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 For Professional Speakers - Marketing Related

 About Speaking Skills

Ezine Enews Articles to Share,  For Professional Speakers About Marketing Related Issues

Great Way To Sell Your Books:
Talk To A Room Full of Prospects and Get Paid To Do It!

Selling your books one at a time is very satisfying, but not very profitable. One great way to sell many of your books at one time is to speak for groups - you might even get paid to do it! Service Clubs, Schools, and smaller Associations are always hungry for speakers, and happy for you to sell your books, or other services in exchange for your interesting and benefit filled talk. If your topic is one that the market is willing to pay for, you can be paid from $100 to $100,000 per talk.

Lilly Walters is the author of four of the best selling books on these subjects and has free articles at: http://www.motivational-keynote-speakers.com/articlefolder/Listarticles.html

Before You Approach A Speakers Bureau

The speaking industry is EXTREMELY competitive. But not impossibly so if you are willing to learn about how to market yourself. For instance, do not approach speakers bureaus until you have done at least 50 paid dates for fees of at least $1000 per day, on topics that are sellable to association, corporate or college markets. You also must be able to have the appropriate answers to following:

> What is your main area of expertise?

> What are your specific titles for this?

> Which is the major market and industry you are appropriate for? (we do not mean "Associations" or "Corporations")

> Can you supply references from at least 50 paid speaking engagements?

> Do you have the right kind of video demo tape?

Lilly Walters is the author of four of the best selling books on these subjects and has free articles at: http://www.motivational-keynote-speakers.com/articlefolder/Listarticles.html

CD or Video For Your Demo Tape?

According to the most recent research done by Lilly Walters, for the Bi-Annual Speaking Industry Report, meeting planners want CD, but speakers bureaus want videos!

Lilly Walters is the author of four of the best selling books on these subjects and has free articles at: http://www.motivational-keynote-speakers.com/articlefolder/Listarticles.html

  Ezine Enews Articles to Share,  About Speaking Skills

So, they have asked YOU to speak at the next meeting? Create your talk around what you want the audience to remember a year from now. Take control! Lilly Walters, author of four of the best selling books on these subjects says the listeners are only going to remember three things. Think of which three YOU want those to be, and then repeat them ... a lot, and using several modes of communication! Everything else you do really will not matter, because they will not remember it anyway!

Want to know about speaking skills, and world of paid professional speaking?

Lilly has free articles for you at: http://www.motivational-keynote-speakers.com/articlefolder/Listarticles.html


Best Tip To Deal With Stage Fright: Focus your mind on your audience and you won't have time to worry about yourself. When you visualize yourself rehearsing and performing, do you see yourself standing, poised, smiling, a glimmer and twinkle in your eyes, a laugh on your lips? Are you seeing you, or do you see the audience? What's the picture?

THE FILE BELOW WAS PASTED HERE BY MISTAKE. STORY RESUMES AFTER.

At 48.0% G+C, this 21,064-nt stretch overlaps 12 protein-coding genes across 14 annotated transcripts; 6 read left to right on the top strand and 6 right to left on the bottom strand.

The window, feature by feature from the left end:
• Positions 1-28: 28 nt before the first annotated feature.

Rarely do we see the audience's faces, usually we see ourselves-a dramatic gesture here, a brilliant quip there. Adjust the picture in your mind when you are practicing, picture the faces of the people in the audience. See them saying, with their expressions, their eyes, their body language, "Oh yes, that's good! That's what I needed."

Lilly is the author of four of the best selling books on these subjects and has free articles at: http://www.motivational-keynote-speakers.com/articlefolder/Listarticles.html


Why didn't people remember what you tell them with clarity? One barrier to learning may be the presenter's use of unfamiliar terminology. We like to use big words so people will think we're smart. Unfortunately, your listeners don't want you to know just how "unsmart" they are. They'll nod with a sage expression on their faces and a fog in their minds.

The main problem? They just weren't listening. They were thinking about their own troubles. It's called preoccupation. They didn't realize that what you have to say is important to them, even though you may say, several times, "This is going to be important!"

To get them on the path to learning you must break their preoccupation, and redirect their attention. Get it "occupied" on your topic. It's not enough to tell them it's important, find ways to show them that what you have to say is important.

I'd rather see a sermon than hear one any day;

I'd rather one should walk with me than merely tell the way.

The eye's a better pupil and more willing than the ear,

Fine counsel is confusing, but example's always clear.

-EDGAR A. GUEST, SERMONS WE SEE, 1881

To get your audience on the path to learning, you start by examining the objectives of the talk.

Lilly is the author of four of the best selling books on these subjects and has free articles at: http://www.motivational-keynote-speakers.com/articlefolder/Listarticles.html

 

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